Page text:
Page:The Works of the Rev. Jonathan Swift, Volume 16.djvu/88

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robbery, and plunder; many of the nobles, although pretending to hold their castles for the king or the empress, lived like petty independant princes in a perpetual state of war against their neighbours; the fields lay uncultivated, all the arts of civil life were banished, no veneration left for sacred persons or things; in short, no law, truth, or religion, among men, but a scene of universal misery, attended with all the consequences of an embroiled and distracted state.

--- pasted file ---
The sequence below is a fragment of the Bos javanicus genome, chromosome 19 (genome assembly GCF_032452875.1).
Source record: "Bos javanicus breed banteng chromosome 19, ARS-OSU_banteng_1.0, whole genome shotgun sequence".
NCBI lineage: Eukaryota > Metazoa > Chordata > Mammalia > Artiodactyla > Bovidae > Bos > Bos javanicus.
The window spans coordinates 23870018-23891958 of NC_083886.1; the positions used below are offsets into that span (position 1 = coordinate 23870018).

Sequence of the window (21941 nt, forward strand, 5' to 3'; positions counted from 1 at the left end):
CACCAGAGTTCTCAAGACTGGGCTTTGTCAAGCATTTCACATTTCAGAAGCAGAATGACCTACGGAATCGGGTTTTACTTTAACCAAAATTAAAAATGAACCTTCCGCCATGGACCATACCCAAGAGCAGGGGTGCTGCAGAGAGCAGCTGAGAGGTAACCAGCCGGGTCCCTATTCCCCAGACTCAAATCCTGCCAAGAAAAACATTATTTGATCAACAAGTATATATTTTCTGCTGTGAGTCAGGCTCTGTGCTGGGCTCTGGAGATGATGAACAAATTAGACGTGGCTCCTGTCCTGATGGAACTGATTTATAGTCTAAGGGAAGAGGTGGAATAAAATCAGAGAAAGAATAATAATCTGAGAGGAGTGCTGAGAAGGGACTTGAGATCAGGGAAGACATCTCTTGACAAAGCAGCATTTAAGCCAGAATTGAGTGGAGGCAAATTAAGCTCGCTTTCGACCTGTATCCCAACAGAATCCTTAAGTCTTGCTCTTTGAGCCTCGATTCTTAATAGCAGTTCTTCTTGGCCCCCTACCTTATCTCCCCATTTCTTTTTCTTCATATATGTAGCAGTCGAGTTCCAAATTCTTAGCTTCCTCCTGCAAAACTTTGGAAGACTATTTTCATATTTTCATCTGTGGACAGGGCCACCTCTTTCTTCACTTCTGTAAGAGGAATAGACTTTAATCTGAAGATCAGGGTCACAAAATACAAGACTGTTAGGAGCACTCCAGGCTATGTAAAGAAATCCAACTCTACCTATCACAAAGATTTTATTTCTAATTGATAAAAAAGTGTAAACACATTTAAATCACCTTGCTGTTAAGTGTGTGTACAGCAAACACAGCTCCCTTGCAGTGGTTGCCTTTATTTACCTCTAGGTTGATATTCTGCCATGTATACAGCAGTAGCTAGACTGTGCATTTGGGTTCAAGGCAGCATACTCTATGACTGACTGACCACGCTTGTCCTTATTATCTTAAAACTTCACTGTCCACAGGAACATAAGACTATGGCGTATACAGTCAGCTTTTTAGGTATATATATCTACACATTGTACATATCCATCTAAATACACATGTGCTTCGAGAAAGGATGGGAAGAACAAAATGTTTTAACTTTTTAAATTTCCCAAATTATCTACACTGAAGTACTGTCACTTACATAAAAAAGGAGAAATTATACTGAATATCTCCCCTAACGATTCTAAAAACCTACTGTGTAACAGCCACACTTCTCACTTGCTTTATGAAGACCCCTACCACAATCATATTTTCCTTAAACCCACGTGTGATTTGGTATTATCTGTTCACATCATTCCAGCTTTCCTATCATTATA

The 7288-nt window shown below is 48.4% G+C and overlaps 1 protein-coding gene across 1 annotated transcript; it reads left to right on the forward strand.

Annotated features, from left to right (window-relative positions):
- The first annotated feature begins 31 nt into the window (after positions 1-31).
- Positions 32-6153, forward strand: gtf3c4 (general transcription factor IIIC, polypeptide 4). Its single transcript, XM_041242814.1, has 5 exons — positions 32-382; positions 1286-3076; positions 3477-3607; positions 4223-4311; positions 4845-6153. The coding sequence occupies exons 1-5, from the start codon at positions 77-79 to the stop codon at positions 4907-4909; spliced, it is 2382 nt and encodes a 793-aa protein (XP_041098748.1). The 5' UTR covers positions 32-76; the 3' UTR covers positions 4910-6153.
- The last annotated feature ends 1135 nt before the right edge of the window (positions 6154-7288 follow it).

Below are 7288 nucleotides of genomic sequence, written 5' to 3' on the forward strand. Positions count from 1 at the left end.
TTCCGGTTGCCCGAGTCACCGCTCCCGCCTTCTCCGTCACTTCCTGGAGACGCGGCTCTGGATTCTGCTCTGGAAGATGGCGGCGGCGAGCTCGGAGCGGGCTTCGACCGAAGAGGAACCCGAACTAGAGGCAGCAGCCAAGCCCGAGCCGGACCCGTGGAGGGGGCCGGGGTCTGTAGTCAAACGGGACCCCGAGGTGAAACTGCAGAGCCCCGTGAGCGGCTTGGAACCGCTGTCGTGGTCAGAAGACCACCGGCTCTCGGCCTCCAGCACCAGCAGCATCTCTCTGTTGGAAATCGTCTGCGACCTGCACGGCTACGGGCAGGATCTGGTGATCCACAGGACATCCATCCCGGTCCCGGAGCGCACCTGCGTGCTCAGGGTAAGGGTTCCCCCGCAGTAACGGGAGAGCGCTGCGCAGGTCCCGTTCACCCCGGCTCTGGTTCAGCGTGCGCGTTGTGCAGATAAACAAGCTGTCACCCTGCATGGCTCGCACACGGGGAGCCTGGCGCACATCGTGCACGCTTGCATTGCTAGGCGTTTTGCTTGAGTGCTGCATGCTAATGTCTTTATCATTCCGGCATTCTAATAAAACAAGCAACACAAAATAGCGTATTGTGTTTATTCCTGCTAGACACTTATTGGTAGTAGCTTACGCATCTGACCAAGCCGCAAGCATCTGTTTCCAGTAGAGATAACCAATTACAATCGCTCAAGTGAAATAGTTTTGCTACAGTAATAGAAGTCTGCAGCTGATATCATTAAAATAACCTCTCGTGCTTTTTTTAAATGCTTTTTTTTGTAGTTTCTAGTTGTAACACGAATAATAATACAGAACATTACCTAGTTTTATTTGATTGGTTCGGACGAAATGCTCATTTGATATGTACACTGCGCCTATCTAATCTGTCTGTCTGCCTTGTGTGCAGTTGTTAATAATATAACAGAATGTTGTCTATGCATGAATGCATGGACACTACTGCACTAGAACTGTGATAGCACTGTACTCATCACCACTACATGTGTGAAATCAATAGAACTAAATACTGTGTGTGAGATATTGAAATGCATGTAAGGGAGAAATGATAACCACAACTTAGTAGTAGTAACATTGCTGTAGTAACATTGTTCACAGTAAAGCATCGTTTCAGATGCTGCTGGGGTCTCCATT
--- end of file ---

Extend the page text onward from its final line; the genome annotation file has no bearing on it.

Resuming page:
About the eleventh year of the king's reign, young Henry, now growing toward a man, was sent for to France by a message from his father, who was desirous to see him; but left a considerable party in England, to adhere to his interests; and in a short time after (as some write) the empress herself grown weary of contending any longer in a cause where she had met with nothing but misfortunes of her own procuring, left the kingdom likewise, and retired to her husband. Nor was this the only good fortune that befel Stephen; for, before the year ended, the main prop and pillar of his enemies was taken away by death; this was Robert earl of Gloucester, than whom there have been few private persons known in the world that deserve a fairer place and character in the registers of time, for his inviolable faith, disinterested friendship, indefatigable zeal, firm constancy to the cause he espoused, and unparallelled generosity in the conduct thereof: he adhered to his sister in all her fortunes, to the ruin of his own; he placed a crown on her head; and when she had lost it by her folly and perverseness, refused the greatest offers from a victorious enemy, who had him in his power, and chose to continue a